Fortunately, the risk of stroke with atrial fibrillation is modifiable with modern medicine. Anticoagulation with medications like warfarin, and newer novel oral anticoagulants (NOACs) such as dabigatran (Pradaxa), rivaroxaban (Xarelto), apixaban (Eliquis), and edoxaban (Lixiana( have been shown to reduce the risk of ischemic stroke by 70-80% (2). One older but practice changing study demonstrated a reduction of risk of ischemic stroke from 4.5% annually to 1.4% with anticoagulation (5).
The Importance for Paramedics
Why is this important for paramedics to understand?
While atrial fibrillation might be the reason for the 911 call and transport to hospital when it causes palpitations, chest pain and shortness of breath, it will often be identified co-incidental to the reason for the 911 call. Many patients in whom you identify this condition will not previously have the diagnosis and given the ongoing risk of ischemic stroke associated with this condition, and our ability to modify this risk with medication, this represents an important opportunity for prevention of serious morbidity and mortality. As alternate dispositions including discharge from the scene become more common, this issue becomes even more consequential.
If you identify atrial fibrillation in your patient, make sure the strip is recorded. This documents the diagnosis. The next step is to inform the patient of the condition they have, and if they have no previous diagnosis of this or aren’t sure, they should be advised to speak with their primary health care provider, emergency physician, or other health care provider about this. Some clues that the patient may already have the diagnosis are that they are on an anticoagulant, like one mentioned above, and they might be on AV nodal blockers like digoxin, beta blockers or calcium channel blockers. These medications help control the tachycardia, which is typically the most bothersome aspect of atrial fibrillation for patients.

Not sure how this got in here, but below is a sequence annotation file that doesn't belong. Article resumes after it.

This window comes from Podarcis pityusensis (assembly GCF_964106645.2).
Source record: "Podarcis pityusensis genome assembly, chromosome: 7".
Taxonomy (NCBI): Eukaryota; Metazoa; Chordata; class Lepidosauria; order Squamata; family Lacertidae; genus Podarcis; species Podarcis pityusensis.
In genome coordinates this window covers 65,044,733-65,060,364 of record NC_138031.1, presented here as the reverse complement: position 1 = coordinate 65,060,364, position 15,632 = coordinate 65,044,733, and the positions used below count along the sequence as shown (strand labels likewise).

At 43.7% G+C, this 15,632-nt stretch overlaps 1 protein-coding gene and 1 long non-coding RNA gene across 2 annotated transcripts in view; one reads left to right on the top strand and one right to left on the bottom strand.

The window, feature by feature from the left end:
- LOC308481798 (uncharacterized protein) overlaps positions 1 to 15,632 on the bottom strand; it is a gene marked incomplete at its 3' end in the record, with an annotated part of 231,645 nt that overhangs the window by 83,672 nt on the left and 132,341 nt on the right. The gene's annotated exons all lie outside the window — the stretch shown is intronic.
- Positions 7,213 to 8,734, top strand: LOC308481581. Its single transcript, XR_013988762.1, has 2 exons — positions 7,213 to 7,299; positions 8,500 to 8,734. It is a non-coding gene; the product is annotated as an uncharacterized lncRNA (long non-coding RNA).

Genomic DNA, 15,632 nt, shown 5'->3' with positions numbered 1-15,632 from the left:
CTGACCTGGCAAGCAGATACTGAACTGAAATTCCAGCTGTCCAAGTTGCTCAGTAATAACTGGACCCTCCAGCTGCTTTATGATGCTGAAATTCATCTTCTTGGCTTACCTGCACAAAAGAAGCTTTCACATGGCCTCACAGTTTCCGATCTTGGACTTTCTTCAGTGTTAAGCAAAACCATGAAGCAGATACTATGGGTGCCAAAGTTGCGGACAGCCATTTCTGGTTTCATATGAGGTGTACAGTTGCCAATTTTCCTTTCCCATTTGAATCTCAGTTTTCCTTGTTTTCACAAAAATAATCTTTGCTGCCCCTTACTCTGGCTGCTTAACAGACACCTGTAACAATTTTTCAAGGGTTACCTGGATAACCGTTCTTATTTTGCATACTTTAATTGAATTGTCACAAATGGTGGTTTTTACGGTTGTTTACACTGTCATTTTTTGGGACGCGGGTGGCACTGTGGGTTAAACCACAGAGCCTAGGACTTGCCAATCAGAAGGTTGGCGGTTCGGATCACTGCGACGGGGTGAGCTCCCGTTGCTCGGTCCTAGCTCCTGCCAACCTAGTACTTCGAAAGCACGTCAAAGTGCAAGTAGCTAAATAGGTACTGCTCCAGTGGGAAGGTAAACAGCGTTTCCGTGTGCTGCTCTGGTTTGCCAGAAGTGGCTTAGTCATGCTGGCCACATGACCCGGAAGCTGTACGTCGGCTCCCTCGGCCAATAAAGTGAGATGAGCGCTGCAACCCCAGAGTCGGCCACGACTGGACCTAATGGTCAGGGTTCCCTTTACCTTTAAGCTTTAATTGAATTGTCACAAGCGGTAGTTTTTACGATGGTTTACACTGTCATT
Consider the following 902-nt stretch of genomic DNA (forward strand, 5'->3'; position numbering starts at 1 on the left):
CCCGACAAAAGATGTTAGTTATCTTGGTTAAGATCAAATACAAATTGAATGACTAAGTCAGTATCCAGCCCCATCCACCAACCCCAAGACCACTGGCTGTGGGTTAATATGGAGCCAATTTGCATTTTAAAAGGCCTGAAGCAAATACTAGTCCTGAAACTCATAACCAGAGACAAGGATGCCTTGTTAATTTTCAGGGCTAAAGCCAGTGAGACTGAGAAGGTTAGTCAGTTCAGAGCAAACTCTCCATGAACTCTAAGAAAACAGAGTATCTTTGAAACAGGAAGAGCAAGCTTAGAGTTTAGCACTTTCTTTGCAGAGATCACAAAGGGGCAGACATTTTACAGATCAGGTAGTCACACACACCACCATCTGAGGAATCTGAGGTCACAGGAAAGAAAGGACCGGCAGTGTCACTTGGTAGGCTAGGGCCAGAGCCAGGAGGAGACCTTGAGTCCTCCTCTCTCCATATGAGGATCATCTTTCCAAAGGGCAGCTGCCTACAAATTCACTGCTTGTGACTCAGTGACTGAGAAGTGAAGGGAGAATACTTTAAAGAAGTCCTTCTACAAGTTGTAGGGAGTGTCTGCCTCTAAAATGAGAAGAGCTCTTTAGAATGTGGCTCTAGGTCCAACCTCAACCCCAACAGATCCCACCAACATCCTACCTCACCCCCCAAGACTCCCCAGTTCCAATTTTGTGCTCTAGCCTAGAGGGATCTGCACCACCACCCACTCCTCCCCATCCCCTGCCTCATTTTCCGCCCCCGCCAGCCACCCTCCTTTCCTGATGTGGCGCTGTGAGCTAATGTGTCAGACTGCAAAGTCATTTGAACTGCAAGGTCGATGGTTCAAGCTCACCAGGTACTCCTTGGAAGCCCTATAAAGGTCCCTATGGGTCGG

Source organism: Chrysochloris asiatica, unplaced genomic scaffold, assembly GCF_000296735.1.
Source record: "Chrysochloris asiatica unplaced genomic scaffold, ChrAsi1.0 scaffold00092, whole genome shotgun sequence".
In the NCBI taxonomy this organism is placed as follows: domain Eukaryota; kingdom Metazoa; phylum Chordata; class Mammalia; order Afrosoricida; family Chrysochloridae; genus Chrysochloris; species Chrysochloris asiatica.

If you are transporting your patient to the hospital, inform the triage nurse and leave a strip, with the patient identifiers, on the chart. If you are discharging them from the scene, leave a strip with the patient and inform them to take it to their primary health care provider or a walk-in clinic.
There are no recommendations for emergent initiation of anticoagulation, because the risk of a stroke on any given day of atrial fibrillation is relatively low. But, it is important that the diagnosis is not discounted and forgotten about. This represents an important opportunity for prevention that paramedics can offer, especially since many of the patients you encounter do not see health care providers regularly. In the meantime, you can advise the patient that this is a condition many people get as they age, it causes an irregular heartbeat, and it needs to be discussed with their health care provider at the soonest opportunity they get.
Not everyone with atrial fibrillation will benefit from anticoagulation, including young patients with no stroke risk factors or those who are deemed to have unacceptable bleeding risk with blood thinners, but this is unusual, and anticoagulation must be considered by the patient and their primary care provider once the diagnosis of atrial fibrillation is made. We will often start patients on anticoagulation in the emergency department when we make the diagnosis for the first time, not because of imminent stroke risk, but because this helps ensure the condition is identified and anticoagulation is begun and continued to prevent stroke in the future.